Ohio History Journal

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Book Reviews

Book Reviews

 

 

 

The Adena People No. 2. By William S. Webb and Raymond S. Baby,

with chapters by Charles E. Snow and Robert M. Goslin. (Columbus:

Ohio State University Press for the Ohio Historical Society, 1957.

xi~123p.; illustrations, map, chart, tables, bibliography, and index.

Paper, $3.00.)

This attractive, well organized, and well executed volume summarizes

the current views of the authors concerning the Adena people and their

culture in the Ohio Valley. Data from forty-nine new Adena sites, for

the most part unpublished, have been integrated with data previously pub-

lished by Webb and Snow in The Adena People (University of Kentucky,

1945). In addition to twenty-five new traits there is a reevaluation of a

number of the earlier recognized ones.

Important new information is given on the perishable content of the

Adena culture, such as moccasins, textiles, and the use of the cradleboard,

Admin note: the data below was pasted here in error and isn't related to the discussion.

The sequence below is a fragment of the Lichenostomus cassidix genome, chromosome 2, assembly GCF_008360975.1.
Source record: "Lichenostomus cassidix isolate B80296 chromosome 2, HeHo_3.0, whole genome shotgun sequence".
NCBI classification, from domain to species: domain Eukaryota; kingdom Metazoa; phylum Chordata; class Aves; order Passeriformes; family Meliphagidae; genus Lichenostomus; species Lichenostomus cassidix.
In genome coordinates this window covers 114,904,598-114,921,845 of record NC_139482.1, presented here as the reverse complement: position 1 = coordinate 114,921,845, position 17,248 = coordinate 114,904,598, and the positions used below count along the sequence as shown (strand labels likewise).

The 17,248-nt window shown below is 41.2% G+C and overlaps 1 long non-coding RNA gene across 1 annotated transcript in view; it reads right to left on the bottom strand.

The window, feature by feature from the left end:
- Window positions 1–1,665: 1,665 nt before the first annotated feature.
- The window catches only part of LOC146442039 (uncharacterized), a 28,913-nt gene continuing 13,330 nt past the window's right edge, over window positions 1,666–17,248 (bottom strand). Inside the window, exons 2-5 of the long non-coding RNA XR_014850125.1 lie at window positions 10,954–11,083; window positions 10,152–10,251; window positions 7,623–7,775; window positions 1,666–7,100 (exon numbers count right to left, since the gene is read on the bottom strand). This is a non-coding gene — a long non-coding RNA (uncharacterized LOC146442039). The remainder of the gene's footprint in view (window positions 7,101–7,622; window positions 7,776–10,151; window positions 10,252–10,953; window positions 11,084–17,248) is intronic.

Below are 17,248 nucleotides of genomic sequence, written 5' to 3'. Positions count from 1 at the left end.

long suspected as the instrument responsible for the major deformation

seen on Adena skulls. Recently it has been concluded that the material

from the lower level of a number of dry rock shelters in eastern Kentucky,

which included these organic remains, was of Adena provenance, as in-

dicated by "direct association with known Adena artifacts" (p. 34).

Mr. Goslin's instructive chapter on Adena foods is based upon an

analysis of animal and vegetable residues from twenty-three mound sites in

Ohio, Kentucky, Indiana, and West Virginia, and from ten Kentucky rock

shelters. Evidence of agricultural foods is very limited, both in quantity

and kind, consisting of rind fragments of squash or pumpkin from the

Florence and Cowan Creek mounds in Ohio, and of squash and sunflower

vestiges found in the Newt Kash Hollow shelter in Kentucky. The two

mound sites, which produced datable features directly associated with the

plant remains, are of the late horizon of the culture. The dates are

1425 250 and 1509 250 years ago, respectively. Mr. Goslin, however,

believes it probable "that the Adena People engaged in agriculture in